Brief comments on film by Amy.
Some old, some new. Domestic films and foreign too.
I really hate writing negative reviews… Okay, let me modify that a bit. I write negative reviews with relish but then feel really bad about it later. I would much rather tell you about the amazing movie I can’t wait for you to see. Sadly, my film watching this month movie was lacking in “amazing.” Hopefully, I can at least spare you the experience of watching these less than recommendable films.
Nine: I will be honest here and say that I am not a big fan of musicals. If I were, perhaps I would have only moderately disliked this movie instead of hating it. I resorted to fast- forwarding long chunks of it. With so many Hollywood favorites and even a few real actors thrown in, you would think they could have come up with something that would have at least kept my finger off the remote control. Ironically, this film seems to mirror its own plot of a filmmaker who can’t recreate the quality of work that is expected of him. As my kids would say, “whatever.”
End of the Spear: How does one take one of the most powerful modern stories of Christian forgiveness and make it boring? Well start with bad writing, remove any references to Christianity (or Jesus for that matter) and then assume that the audience already knows the story anyway. Actually, I did know the story going in and was still confused. It was as if they started a third of the way into the film. I would say this is just another example of bad “Christian” art, but since they refuse to talk about Jesus throughout the film, I guess this is one that doesn’t warrant that description.
The Last Station: This film was well-directed, well-written, and well-acted. If only the whole premise of the movie wasn’t absolute bull-shine. Supposedly a depiction of the last days of Leo Tolstoy, this movie is one giant kiss-up to a really bad guy. I wanted to see it because of my love for his classic War and Peace but did some research after viewing the film and was sorely disappointed in the filmmakers’ refusal to face Tolstoy’s “issues” head on. I am surprised the movie didn’t end with Tolstoy dancing arm in arm with Alfred Kinsey.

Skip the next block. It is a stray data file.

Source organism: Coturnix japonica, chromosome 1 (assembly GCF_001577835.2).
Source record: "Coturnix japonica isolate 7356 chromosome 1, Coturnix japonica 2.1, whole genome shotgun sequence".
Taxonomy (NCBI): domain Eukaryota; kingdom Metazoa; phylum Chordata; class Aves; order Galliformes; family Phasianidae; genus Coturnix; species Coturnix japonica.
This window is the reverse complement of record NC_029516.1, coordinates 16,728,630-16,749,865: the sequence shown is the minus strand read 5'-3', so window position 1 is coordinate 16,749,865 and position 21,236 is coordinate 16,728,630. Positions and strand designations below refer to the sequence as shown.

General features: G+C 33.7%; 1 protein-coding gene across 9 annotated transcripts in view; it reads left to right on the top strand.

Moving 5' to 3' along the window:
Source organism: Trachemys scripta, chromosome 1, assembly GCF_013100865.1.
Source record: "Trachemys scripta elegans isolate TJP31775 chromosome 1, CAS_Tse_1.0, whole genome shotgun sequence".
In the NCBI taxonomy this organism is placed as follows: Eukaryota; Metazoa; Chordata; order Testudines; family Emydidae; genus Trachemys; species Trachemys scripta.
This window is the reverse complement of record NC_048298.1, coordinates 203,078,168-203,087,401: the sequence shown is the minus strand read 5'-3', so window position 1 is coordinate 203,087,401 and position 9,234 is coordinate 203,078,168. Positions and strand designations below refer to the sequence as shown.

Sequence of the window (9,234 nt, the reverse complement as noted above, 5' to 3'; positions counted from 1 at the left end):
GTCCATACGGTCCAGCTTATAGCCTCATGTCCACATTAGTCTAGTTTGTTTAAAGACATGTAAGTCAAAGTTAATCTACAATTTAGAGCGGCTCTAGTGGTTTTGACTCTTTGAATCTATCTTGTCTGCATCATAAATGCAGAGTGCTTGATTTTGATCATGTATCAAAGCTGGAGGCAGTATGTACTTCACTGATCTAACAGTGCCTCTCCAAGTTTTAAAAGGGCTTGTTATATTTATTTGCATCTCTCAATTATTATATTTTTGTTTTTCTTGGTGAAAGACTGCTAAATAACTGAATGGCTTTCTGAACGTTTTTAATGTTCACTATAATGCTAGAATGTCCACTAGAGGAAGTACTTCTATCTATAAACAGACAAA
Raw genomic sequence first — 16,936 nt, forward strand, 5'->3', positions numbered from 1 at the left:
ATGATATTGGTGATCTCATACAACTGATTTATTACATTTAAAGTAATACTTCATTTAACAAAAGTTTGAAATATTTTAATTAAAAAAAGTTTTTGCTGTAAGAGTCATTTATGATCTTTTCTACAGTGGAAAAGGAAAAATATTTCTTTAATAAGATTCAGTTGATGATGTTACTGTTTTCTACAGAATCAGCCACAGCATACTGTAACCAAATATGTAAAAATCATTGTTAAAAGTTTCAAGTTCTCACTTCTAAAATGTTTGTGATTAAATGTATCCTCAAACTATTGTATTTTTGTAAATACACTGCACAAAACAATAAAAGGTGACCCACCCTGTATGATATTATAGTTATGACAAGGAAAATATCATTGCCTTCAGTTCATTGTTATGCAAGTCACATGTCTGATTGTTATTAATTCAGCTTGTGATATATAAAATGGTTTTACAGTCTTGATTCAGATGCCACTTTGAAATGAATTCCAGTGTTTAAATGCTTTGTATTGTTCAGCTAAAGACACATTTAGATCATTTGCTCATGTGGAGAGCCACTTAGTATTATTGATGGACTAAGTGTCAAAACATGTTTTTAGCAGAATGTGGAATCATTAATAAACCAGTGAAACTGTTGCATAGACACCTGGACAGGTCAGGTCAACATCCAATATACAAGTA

Lost: Okay, here is where I get off the train to Negativity Central and hop on the Mega-fan Express. I don’t care what Jim says—I love this show. I could no longer refuse to watch it when so many people whom I respect kept recommending it. I have completed Season Two and at one point was up to a four-episodes-per-day habit. Since Jim staged his intervention, I have actually decided to read up on seasons 3, 4 and 5 and watch the last season at a more reasonable pace. I know the women are boobs with legs and the men are too good looking, but I love it despite its glamorous warts. The issues discussed (e.g., faith vs. science, the group vs. the individual) are interesting, and I love learning the background of certain characters and how this changes your perspective. And I must find out what is in the jungle!
Honorable and Dishonorable Mentions: I will make this short and sweet: Valentine’s Day—As disappointing as rain at a picnic, with fire ants and soggy sandwiches. When in Rome—Though the supporting cast is a bit over the top for my taste, I love Kristin Bell and Josh Duhamel. Bounty Hunter—I was on vacation; thought it would be entertaining. It was like the above mentioned picnic with some hail and armed bandits thrown in. Bad, bad, bad.